Oregon's anti-union mouthpiece
The main newspaper in Portland, the Oregonian, is showing which side it's on--and it sure isn't that of Portland teachers.explains.
IN THE midst of heated contract negotiations between the Portland Association of Teachers (PAT) and Portland Public Schools (PPS), the Oregonian--the largest newspaper in Oregon--has become a mouthpiece for the attack on teachers and public schools.
Since bargaining started, the Oregonian's editorial board has written a series of commentaries bout negotiations that have become increasingly one-sided and anti-union. In multiple editorials, the Oregonian is misleading the public by distorting evidence and removing facts from important context. In doing so, they surreptitiously paint a picture of a powerful and greedy teachers union locked in a contract battle with a flawed but ultimately well-meaning school board.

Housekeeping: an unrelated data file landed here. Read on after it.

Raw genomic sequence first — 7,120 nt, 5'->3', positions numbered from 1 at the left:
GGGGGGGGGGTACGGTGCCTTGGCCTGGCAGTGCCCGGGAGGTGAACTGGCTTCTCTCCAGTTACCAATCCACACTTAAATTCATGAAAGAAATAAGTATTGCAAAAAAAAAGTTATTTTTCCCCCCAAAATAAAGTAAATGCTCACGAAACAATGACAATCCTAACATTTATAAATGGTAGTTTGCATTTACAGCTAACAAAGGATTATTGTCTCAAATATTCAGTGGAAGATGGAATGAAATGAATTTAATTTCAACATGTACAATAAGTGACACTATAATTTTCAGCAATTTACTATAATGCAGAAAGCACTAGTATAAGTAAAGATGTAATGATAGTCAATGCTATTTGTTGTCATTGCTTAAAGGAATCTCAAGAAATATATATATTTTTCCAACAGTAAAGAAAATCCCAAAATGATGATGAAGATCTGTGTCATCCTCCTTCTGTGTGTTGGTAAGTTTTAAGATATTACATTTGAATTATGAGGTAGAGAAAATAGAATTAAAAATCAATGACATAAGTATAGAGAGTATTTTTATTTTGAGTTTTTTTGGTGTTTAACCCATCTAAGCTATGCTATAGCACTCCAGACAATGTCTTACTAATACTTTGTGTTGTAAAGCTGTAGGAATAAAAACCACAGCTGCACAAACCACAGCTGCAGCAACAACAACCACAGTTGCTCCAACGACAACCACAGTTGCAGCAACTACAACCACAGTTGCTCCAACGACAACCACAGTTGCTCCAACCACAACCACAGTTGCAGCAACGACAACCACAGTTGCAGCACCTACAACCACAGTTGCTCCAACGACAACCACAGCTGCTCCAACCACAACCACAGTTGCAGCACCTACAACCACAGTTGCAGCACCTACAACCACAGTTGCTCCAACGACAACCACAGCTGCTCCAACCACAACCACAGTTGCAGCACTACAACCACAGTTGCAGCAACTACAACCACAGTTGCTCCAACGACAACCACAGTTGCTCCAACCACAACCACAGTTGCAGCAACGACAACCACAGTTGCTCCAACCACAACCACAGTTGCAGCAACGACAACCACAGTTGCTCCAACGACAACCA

Examining the facts of negotiations in context reveals a different story--one in which teachers' rights have the potential to be gutted, leaving schools with overcrowded classrooms and overworked educators.
An editorial printed in September, headlined "Portland teacher negotiations may need mediation to prevent strike," is particularly appalling in how it skews the facts of negotiations to portray teachers and the union as "the enemy" and the school board as "the good guys."
It begins by stating:
Union leaders from the Portland Association of Teachers say they don't want a strike, but their actions defy their words. Their latest proposals at the bargaining table suggest they aren't serious about reaching a negotiated settlement this fall or any time soon.
Similarly, an October editorial, headlined "Portland Public Schools and playing the 'kid card' in bargaining," outlines a "score card" for the district's proposal and PAT's proposal, and grades each on which is better for Portland's children. Guess who wins? Yep, the district scores better on almost every question, leaving the union portrayed as a group that is only using kids as a "bargaining chip" in negotiations.